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dered at from the similarity of uniform and the mean advantages above referred to taken by our unscrupulous foes. They pressed our left flank for several hours with terrible effect, but our men flinched not until their number had been so diminished by the well-aimed and steady volleys that they were compelled to give way for new regiments. The 7th and 8th Georgia regiments, commanded by the gallant and lamented Bartow, are said to have suffered heavily during the early part of the battle. Kemper's, Shields', and Pendleton's batteries were in this part of the field, and did fearful execution. I regret to be unable to name all the regiments engaged, in their order, not having succeeded in ascertaining their position. I am inclined to believe there was some mistake during the day in the delivery or execution of an order of Gen. Beauregard's respecting an attack on the enemy's rear, which was not effected. Between 2 and 3 o'clock large numbers of men were leaving the field, some of
inians — Kershaw's and Cocke's — were ordered to advance. Kemper's battery was attached to Kershaw's. As these troops advanBeauregard, Gen. Bonham sent Col. Kershaw's regiment, with Kemper's battery of four guns annexed, and Col. Cash's regiment, and hope seemed almost gone, that the gallant Second, with Kemper's battery, and the Eighth, of bonham's brigade, under a prlle; and as they went along the turnpike back, the play of Kemper's battery was as admirable as is often seen. The road is their account. The regiments of Kershaw and Cash, with Kemper's Battery, followed to within a mile of Centreville. The advance of the Second and Eighth Carolina regiments, with Kemper's battery from the centre at 2 o'clock, after several fier of skill and judgment. I spoke of the efficiency of Capt. Kemper's action on the flying enemy, but I did not mention that it was difficult to distinguish enemies from friends, Capt. Kemper was surrounded by about twenty Zouaves, and his sword w
istency between the statement of the officer of the Ordnance Department and that of the Secretary of War, and fully relieves the latter functionary of the charges of duplicity and falsehood so vehemently pressed by the gentleman from Madison (General Kemper) and others, who seem resolved to find in this insignificant affair something monstrous and unendurable. The following letters — which I will read to the House — explain clearly the whole transaction, and will remove all ground for panic. s not on the statute-book. If it be there, it is easy to show it. If I am wrong, let my colleagues here set me right; and lest, perhaps, I may be in error, I ask them, one and all — I appeal to you, Mr. Speaker, to the gentleman from Madison, Gen. Kemper, to my ardent disunion friend from Stafford, Mr. Seddon, to all the confessed secessionists in this body, and to all such outside of this body, to put their finger on one Federal law in the least degree infringing the constitutional rights of <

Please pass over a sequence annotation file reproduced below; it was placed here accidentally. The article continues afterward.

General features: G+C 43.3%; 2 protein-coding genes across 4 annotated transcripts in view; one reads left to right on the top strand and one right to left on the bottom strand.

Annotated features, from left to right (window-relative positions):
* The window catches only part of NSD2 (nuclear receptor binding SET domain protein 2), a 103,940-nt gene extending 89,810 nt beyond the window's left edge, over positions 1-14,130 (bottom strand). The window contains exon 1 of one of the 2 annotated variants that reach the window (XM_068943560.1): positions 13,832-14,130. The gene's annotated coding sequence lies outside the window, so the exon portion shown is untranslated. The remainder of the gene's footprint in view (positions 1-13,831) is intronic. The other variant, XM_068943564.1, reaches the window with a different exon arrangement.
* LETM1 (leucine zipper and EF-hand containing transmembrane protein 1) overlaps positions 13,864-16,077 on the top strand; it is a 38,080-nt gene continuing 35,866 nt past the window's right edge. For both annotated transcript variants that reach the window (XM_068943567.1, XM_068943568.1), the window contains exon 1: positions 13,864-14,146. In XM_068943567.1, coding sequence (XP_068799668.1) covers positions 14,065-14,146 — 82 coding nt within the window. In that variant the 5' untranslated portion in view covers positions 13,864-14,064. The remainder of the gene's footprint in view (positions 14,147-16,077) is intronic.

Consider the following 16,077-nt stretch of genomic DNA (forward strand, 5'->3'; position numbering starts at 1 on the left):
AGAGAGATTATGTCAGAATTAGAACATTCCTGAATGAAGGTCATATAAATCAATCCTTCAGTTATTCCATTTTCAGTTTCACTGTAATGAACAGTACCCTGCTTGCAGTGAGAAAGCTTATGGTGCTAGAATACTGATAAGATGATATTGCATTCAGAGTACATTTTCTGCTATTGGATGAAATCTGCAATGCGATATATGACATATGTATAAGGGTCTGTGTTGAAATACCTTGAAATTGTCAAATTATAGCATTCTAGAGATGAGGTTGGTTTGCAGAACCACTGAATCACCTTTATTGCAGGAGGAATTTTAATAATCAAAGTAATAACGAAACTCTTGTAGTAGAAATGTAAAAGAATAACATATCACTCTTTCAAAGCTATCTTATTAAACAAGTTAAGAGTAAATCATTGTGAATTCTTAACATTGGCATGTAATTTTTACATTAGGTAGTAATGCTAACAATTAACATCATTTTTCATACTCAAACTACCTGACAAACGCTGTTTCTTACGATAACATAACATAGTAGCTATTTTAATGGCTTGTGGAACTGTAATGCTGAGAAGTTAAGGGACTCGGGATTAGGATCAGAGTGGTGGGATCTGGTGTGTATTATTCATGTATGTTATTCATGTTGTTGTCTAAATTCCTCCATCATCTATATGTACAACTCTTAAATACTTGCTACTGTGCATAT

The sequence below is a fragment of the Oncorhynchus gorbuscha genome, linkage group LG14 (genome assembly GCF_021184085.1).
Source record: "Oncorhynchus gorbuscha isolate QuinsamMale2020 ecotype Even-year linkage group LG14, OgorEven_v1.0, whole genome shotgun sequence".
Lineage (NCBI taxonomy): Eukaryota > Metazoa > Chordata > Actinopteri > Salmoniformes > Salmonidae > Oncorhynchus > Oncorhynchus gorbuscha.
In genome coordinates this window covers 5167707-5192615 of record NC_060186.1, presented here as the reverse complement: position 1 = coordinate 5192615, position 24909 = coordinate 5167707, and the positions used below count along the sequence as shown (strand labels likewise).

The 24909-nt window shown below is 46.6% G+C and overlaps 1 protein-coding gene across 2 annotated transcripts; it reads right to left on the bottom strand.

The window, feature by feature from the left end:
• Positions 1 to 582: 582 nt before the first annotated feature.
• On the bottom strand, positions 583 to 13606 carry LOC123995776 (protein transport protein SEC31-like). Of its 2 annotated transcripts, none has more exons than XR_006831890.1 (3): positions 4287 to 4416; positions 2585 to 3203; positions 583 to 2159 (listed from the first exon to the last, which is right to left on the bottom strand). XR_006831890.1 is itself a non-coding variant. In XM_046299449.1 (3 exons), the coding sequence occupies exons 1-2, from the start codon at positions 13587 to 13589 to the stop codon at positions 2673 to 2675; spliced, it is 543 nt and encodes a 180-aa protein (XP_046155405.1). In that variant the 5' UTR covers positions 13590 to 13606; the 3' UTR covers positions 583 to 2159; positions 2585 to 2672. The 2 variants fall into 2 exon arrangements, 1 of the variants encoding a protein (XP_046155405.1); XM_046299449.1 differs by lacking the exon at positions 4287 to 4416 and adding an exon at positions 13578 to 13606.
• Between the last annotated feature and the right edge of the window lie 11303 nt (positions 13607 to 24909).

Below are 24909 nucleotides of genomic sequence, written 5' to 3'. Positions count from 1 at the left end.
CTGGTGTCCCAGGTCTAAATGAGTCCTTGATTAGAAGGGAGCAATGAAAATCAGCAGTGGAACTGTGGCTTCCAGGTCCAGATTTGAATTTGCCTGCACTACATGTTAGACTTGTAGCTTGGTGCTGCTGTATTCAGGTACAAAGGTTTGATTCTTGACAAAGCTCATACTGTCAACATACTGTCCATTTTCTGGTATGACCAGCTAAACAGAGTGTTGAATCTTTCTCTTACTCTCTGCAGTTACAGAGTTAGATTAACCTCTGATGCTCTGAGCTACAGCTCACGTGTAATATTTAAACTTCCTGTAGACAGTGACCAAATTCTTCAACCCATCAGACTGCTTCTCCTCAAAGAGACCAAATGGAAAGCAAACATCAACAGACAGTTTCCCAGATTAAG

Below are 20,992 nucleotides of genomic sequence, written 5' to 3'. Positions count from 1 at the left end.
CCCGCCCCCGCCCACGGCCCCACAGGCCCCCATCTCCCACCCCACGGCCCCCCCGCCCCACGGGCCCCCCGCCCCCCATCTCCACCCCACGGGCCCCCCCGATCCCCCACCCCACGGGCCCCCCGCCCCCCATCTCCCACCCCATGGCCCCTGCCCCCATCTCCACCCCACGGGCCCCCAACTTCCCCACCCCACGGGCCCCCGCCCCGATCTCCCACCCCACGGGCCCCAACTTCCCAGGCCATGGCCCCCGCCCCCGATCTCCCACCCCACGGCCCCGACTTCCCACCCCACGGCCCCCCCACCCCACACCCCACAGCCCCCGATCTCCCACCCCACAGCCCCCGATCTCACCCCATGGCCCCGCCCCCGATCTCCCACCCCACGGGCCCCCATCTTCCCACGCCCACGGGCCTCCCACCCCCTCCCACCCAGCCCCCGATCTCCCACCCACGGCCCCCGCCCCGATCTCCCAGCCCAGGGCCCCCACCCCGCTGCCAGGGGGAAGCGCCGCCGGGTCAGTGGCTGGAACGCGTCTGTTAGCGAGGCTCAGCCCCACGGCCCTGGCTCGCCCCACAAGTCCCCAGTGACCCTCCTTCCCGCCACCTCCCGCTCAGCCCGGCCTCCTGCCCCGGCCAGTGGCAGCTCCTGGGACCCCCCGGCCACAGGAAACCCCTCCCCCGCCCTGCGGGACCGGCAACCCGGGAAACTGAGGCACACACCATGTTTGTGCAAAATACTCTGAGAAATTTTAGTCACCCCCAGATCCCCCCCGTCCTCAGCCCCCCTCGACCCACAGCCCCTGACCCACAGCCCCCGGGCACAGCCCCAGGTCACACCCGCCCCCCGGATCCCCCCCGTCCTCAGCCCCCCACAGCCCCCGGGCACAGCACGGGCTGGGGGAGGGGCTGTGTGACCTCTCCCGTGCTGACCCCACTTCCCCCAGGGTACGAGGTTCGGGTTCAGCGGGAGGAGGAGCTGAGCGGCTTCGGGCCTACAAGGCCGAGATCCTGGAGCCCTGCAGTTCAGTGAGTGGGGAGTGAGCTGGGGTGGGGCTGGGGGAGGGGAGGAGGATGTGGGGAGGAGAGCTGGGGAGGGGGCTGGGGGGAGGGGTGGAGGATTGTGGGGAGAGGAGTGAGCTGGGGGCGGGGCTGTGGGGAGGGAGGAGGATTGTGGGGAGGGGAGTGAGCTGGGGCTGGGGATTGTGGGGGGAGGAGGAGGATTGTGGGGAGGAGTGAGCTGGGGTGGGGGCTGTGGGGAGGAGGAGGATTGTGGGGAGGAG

h regiments South Carolina volunteers; of Shields' and Del Kemper's batteries, and of Flood's, Radford's, Payne's, Ball's, Wies of Virginia cavalry. Early's brigade, consisting of Kemper's 7th, Early's 24th regiment of Virginia volunteers, Hays'over one and a half miles from Bull Run. At the same time Kemper, supported by two companies of light infantry, occupied a a light battery was pushed forward by the enemy, whereupon Kemper threw only six solid shot, with the effect of driving backe movement on the part of that officer. The purposes of Kemper's position having now been fully served, his pieces and sus of his regiment, Second South Carolina, and one piece of Kemper's battery, were thrown across Mitchell's Ford to the ridge which Kemper had occupied that morning. Two solid shot, and three spherical case thrown among them — with a precision inaue general officer in command. It is due, however, to J. L. Kemper, Virginia forces, to express my sense of the value of h
o aid the left wing. This regiment, to which was attached Kemper's battery, followed by the 8th, Col. Cash, hurried to the r a severe struggle took place between this regiment, with Kemper's battery attached, unsupported, and an immense force of Us around rushed to their support, but the terrific fire of Kemper's battery was too much for them. They reeled again and brMarylanders, and partly of Crescent Blues of New Orleans. Kemper's battery had not been able to keep up with us in the fligon shot and Minie balls, again fell back. On we went, and Kemper having now overtaken us, we deployed, and allowed him to uorce, the 2d and 8th South Carolina regiments, assisted by Kemper's battery, maintained the day, and upheld the ancient honoe numbers before him. Too much honor cannot be given to Capt. Kemper. His coolness and presence of mind was unshaken at anyhurling destruction into the ranks of the foe. Kershaw and Kemper both deserve to be made Brigadier-Generals, as this great